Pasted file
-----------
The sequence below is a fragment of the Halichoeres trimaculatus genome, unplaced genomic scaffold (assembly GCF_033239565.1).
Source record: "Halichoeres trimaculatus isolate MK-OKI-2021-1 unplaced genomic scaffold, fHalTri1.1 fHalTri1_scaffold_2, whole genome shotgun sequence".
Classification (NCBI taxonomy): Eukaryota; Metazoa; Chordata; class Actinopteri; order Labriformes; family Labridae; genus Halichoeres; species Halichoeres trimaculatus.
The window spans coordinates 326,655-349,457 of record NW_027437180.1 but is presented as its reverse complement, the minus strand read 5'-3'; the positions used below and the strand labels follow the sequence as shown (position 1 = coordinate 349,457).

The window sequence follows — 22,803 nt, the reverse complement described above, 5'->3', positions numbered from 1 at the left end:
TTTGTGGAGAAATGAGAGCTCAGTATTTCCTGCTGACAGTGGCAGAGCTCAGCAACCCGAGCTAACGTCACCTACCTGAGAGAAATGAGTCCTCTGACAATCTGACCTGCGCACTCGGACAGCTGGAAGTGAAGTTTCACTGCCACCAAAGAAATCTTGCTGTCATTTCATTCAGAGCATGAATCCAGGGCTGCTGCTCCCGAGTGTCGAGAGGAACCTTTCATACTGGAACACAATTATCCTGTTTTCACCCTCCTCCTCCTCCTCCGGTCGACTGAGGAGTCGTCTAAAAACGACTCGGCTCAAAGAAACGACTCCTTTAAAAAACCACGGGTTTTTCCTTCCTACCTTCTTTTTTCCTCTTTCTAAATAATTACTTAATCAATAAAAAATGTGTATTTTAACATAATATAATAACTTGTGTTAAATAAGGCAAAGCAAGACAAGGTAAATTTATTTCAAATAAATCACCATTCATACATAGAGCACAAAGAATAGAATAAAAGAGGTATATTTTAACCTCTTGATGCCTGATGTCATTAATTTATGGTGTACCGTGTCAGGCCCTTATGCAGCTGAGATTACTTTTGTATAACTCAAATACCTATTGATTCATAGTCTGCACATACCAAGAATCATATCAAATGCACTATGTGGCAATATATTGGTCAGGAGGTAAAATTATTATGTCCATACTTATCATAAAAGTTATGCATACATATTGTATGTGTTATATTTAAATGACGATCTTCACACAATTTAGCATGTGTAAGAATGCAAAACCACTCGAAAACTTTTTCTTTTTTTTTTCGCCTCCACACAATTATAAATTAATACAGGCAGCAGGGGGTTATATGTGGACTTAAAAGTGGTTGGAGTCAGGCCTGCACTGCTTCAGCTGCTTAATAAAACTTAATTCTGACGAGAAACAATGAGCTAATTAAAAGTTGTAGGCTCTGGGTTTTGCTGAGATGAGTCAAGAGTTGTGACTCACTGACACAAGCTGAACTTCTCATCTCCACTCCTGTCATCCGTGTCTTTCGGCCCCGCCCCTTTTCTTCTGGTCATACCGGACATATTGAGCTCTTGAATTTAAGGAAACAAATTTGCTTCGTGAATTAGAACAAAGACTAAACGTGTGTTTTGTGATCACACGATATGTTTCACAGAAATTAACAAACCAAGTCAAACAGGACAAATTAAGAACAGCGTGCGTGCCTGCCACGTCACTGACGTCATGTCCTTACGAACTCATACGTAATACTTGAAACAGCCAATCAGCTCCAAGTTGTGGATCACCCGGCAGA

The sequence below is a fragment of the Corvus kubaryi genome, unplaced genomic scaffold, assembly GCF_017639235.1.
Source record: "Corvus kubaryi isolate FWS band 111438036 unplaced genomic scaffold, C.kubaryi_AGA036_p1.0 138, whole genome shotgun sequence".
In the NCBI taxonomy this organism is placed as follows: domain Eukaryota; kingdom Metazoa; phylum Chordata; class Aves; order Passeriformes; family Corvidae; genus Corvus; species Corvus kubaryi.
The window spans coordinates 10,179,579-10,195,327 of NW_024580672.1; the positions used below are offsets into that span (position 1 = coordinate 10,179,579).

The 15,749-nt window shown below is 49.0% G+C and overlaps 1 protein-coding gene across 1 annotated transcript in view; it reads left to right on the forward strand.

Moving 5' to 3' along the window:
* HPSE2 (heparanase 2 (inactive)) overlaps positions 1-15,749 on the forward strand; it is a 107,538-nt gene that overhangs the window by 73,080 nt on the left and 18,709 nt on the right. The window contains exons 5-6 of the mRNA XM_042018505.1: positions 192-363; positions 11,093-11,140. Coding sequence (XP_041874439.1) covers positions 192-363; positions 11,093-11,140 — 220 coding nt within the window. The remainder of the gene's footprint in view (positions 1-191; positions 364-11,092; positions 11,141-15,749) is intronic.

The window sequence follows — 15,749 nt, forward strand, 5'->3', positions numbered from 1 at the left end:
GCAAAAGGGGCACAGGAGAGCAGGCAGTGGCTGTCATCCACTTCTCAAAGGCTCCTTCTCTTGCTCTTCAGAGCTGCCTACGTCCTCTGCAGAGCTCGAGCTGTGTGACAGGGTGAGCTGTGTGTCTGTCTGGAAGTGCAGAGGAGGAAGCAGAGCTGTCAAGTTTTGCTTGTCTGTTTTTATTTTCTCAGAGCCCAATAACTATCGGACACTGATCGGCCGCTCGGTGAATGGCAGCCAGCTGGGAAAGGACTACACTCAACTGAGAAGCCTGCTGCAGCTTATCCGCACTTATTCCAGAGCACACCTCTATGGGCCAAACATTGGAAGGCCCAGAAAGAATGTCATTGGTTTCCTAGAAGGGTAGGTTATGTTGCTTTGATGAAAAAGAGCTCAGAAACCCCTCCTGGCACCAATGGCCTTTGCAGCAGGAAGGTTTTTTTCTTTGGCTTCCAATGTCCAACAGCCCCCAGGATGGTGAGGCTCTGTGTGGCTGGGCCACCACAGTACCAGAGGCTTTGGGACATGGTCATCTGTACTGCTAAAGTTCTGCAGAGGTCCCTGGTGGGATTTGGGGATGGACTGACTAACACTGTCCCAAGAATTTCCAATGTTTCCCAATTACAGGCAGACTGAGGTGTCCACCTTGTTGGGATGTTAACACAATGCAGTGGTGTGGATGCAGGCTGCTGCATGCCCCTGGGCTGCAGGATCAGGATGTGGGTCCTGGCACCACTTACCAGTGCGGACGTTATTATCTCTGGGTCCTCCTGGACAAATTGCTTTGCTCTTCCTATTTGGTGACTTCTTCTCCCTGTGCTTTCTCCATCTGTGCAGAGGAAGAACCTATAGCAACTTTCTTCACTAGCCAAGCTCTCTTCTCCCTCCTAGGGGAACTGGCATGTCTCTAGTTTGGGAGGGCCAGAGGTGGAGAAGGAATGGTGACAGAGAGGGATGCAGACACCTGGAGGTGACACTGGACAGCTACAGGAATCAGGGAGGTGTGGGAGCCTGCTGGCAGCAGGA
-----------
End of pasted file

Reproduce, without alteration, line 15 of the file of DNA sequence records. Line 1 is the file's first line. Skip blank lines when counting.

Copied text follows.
GCAAAAGGGGCACAGGAGAGCAGGCAGTGGCTGTCATCCACTTCTCAAAGGCTCCTTCTCTTGCTCTTCAGAGCTGCCTACGTCCTCTGCAGAGCTCGAGCTGTGTGACAGGGTGAGCTGTGTGTCTGTCTGGAAGTGCAGAGGAGGAAGCAGAGCTGTCAAGTTTTGCTTGTCTGTTTTTATTTTCTCAGAGCCCAATAACTATCGGACACTGATCGGCCGCTCGGTGAATGGCAGCCAGCTGGGAAAGGACTACACTCAACTGAGAAGCCTGCTGCAGCTTATCCGCACTTATTCCAGAGCACACCTCTATGGGCCAAACATTGGAAGGCCCAGAAAGAATGTCATTGGTTTCCTAGAAGGGTAGGTTATGTTGCTTTGATGAAAAAGAGCTCAGAAACCCCTCCTGGCACCAATGGCCTTTGCAGCAGGAAGGTTTTTTTCTTTGGCTTCCAATGTCCAACAGCCCCCAGGATGGTGAGGCTCTGTGTGGCTGGGCCACCACAGTACCAGAGGCTTTGGGACATGGTCATCTGTACTGCTAAAGTTCTGCAGAGGTCCCTGGTGGGATTTGGGGATGGACTGACTAACACTGTCCCAAGAATTTCCAATGTTTCCCAATTACAGGCAGACTGAGGTGTCCACCTTGTTGGGATGTTAACACAATGCAGTGGTGTGGATGCAGGCTGCTGCATGCCCCTGGGCTGCAGGATCAGGATGTGGGTCCTGGCACCACTTACCAGTGCGGACGTTATTATCTCTGGGTCCTCCTGGACAAATTGCTTTGCTCTTCCTATTTGGTGACTTCTTCTCCCTGTGCTTTCTCCATCTGTGCAGAGGAAGAACCTATAGCAACTTTCTTCACTAGCCAAGCTCTCTTCTCCCTCCTAGGGGAACTGGCATGTCTCTAGTTTGGGAGGGCCAGAGGTGGAGAAGGAATGGTGACAGAGAGGGATGCAGACACCTGGAGGTGACACTGGACAGCTACAGGAATCAGGGAGGTGTGGGAGCCTGCTGGCAGCAGGA